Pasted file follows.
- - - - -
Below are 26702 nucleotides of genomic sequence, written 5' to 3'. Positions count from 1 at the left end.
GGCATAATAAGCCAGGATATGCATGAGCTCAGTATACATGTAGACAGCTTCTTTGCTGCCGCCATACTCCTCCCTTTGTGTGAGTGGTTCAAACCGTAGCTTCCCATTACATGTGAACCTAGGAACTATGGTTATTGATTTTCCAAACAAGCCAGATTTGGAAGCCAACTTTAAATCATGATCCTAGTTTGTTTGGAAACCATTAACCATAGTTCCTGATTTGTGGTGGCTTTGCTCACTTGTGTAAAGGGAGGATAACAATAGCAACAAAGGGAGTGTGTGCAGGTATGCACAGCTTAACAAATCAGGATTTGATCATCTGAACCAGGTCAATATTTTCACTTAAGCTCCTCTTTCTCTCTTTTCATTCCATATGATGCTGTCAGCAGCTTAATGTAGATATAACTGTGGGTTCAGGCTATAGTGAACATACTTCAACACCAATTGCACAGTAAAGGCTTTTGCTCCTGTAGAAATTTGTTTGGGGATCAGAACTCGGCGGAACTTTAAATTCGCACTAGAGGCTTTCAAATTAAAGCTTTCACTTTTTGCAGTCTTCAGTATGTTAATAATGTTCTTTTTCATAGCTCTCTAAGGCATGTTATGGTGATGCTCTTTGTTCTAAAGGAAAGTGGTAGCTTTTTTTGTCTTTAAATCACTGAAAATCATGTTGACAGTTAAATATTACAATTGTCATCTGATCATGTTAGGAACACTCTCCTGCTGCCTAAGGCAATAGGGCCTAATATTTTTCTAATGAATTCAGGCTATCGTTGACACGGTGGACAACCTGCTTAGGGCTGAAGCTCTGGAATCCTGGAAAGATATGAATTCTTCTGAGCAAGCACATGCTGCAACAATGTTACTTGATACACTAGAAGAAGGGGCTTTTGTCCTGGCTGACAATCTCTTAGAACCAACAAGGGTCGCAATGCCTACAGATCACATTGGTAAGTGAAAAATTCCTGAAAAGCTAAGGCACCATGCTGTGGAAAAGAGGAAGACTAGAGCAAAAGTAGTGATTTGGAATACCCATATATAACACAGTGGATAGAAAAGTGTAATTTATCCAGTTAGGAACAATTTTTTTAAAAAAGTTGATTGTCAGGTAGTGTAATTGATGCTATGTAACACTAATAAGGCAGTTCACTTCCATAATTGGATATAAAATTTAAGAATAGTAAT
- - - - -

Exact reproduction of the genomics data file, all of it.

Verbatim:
Below are 26702 nucleotides of genomic sequence, written 5' to 3'. Positions count from 1 at the left end.
GGCATAATAAGCCAGGATATGCATGAGCTCAGTATACATGTAGACAGCTTCTTTGCTGCCGCCATACTCCTCCCTTTGTGTGAGTGGTTCAAACCGTAGCTTCCCATTACATGTGAACCTAGGAACTATGGTTATTGATTTTCCAAACAAGCCAGATTTGGAAGCCAACTTTAAATCATGATCCTAGTTTGTTTGGAAACCATTAACCATAGTTCCTGATTTGTGGTGGCTTTGCTCACTTGTGTAAAGGGAGGATAACAATAGCAACAAAGGGAGTGTGTGCAGGTATGCACAGCTTAACAAATCAGGATTTGATCATCTGAACCAGGTCAATATTTTCACTTAAGCTCCTCTTTCTCTCTTTTCATTCCATATGATGCTGTCAGCAGCTTAATGTAGATATAACTGTGGGTTCAGGCTATAGTGAACATACTTCAACACCAATTGCACAGTAAAGGCTTTTGCTCCTGTAGAAATTTGTTTGGGGATCAGAACTCGGCGGAACTTTAAATTCGCACTAGAGGCTTTCAAATTAAAGCTTTCACTTTTTGCAGTCTTCAGTATGTTAATAATGTTCTTTTTCATAGCTCTCTAAGGCATGTTATGGTGATGCTCTTTGTTCTAAAGGAAAGTGGTAGCTTTTTTTGTCTTTAAATCACTGAAAATCATGTTGACAGTTAAATATTACAATTGTCATCTGATCATGTTAGGAACACTCTCCTGCTGCCTAAGGCAATAGGGCCTAATATTTTTCTAATGAATTCAGGCTATCGTTGACACGGTGGACAACCTGCTTAGGGCTGAAGCTCTGGAATCCTGGAAAGATATGAATTCTTCTGAGCAAGCACATGCTGCAACAATGTTACTTGATACACTAGAAGAAGGGGCTTTTGTCCTGGCTGACAATCTCTTAGAACCAACAAGGGTCGCAATGCCTACAGATCACATTGGTAAGTGAAAAATTCCTGAAAAGCTAAGGCACCATGCTGTGGAAAAGAGGAAGACTAGAGCAAAAGTAGTGATTTGGAATACCCATATATAACACAGTGGATAGAAAAGTGTAATTTATCCAGTTAGGAACAATTTTTTTAAAAAAGTTGATTGTCAGGTAGTGTAATTGATGCTATGTAACACTAATAAGGCAGTTCACTTCCATAATTGGATATAAAATTTAAGAATAGTAAT